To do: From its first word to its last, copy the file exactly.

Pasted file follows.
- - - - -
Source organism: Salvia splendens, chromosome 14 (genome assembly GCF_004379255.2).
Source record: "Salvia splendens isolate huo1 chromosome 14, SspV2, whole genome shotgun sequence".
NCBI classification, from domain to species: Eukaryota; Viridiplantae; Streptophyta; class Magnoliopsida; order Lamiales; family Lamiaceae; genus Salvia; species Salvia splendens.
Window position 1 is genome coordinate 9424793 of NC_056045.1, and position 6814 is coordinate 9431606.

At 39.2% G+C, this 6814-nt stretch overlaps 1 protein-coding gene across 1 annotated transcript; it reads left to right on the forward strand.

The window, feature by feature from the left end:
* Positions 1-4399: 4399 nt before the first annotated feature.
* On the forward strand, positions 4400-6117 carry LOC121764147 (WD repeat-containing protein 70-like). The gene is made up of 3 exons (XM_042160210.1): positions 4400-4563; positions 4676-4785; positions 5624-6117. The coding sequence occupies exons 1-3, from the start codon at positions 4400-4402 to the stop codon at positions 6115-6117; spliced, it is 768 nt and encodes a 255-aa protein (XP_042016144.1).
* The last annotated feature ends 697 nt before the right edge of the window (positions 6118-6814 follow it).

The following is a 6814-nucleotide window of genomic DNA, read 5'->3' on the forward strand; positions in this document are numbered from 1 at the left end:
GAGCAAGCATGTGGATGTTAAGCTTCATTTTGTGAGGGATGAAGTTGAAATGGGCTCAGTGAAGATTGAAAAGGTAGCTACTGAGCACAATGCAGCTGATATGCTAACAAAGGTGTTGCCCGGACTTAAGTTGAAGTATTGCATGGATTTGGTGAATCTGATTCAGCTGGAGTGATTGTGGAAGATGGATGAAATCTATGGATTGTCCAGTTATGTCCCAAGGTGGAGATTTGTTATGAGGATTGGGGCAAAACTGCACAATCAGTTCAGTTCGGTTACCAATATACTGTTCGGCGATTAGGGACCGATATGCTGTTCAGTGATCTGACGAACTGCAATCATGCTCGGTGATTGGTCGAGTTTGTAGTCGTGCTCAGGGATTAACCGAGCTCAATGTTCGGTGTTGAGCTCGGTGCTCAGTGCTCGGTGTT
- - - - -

Source organism: Salvia splendens, chromosome 14 (genome assembly GCF_004379255.2).
Source record: "Salvia splendens isolate huo1 chromosome 14, SspV2, whole genome shotgun sequence".
NCBI classification, from domain to species: Eukaryota; Viridiplantae; Streptophyta; class Magnoliopsida; order Lamiales; family Lamiaceae; genus Salvia; species Salvia splendens.
Window position 1 is genome coordinate 9424793 of NC_056045.1, and position 6814 is coordinate 9431606.

At 39.2% G+C, this 6814-nt stretch overlaps 1 protein-coding gene across 1 annotated transcript; it reads left to right on the forward strand.

The window, feature by feature from the left end:
* Positions 1-4399: 4399 nt before the first annotated feature.
* On the forward strand, positions 4400-6117 carry LOC121764147 (WD repeat-containing protein 70-like). The gene is made up of 3 exons (XM_042160210.1): positions 4400-4563; positions 4676-4785; positions 5624-6117. The coding sequence occupies exons 1-3, from the start codon at positions 4400-4402 to the stop codon at positions 6115-6117; spliced, it is 768 nt and encodes a 255-aa protein (XP_042016144.1).
* The last annotated feature ends 697 nt before the right edge of the window (positions 6118-6814 follow it).

The following is a 6814-nucleotide window of genomic DNA, read 5'->3' on the forward strand; positions in this document are numbered from 1 at the left end:
GAGCAAGCATGTGGATGTTAAGCTTCATTTTGTGAGGGATGAAGTTGAAATGGGCTCAGTGAAGATTGAAAAGGTAGCTACTGAGCACAATGCAGCTGATATGCTAACAAAGGTGTTGCCCGGACTTAAGTTGAAGTATTGCATGGATTTGGTGAATCTGATTCAGCTGGAGTGATTGTGGAAGATGGATGAAATCTATGGATTGTCCAGTTATGTCCCAAGGTGGAGATTTGTTATGAGGATTGGGGCAAAACTGCACAATCAGTTCAGTTCGGTTACCAATATACTGTTCGGCGATTAGGGACCGATATGCTGTTCAGTGATCTGACGAACTGCAATCATGCTCGGTGATTGGTCGAGTTTGTAGTCGTGCTCAGGGATTAACCGAGCTCAATGTTCGGTGTTGAGCTCGGTGCTCAGTGCTCGGTGTT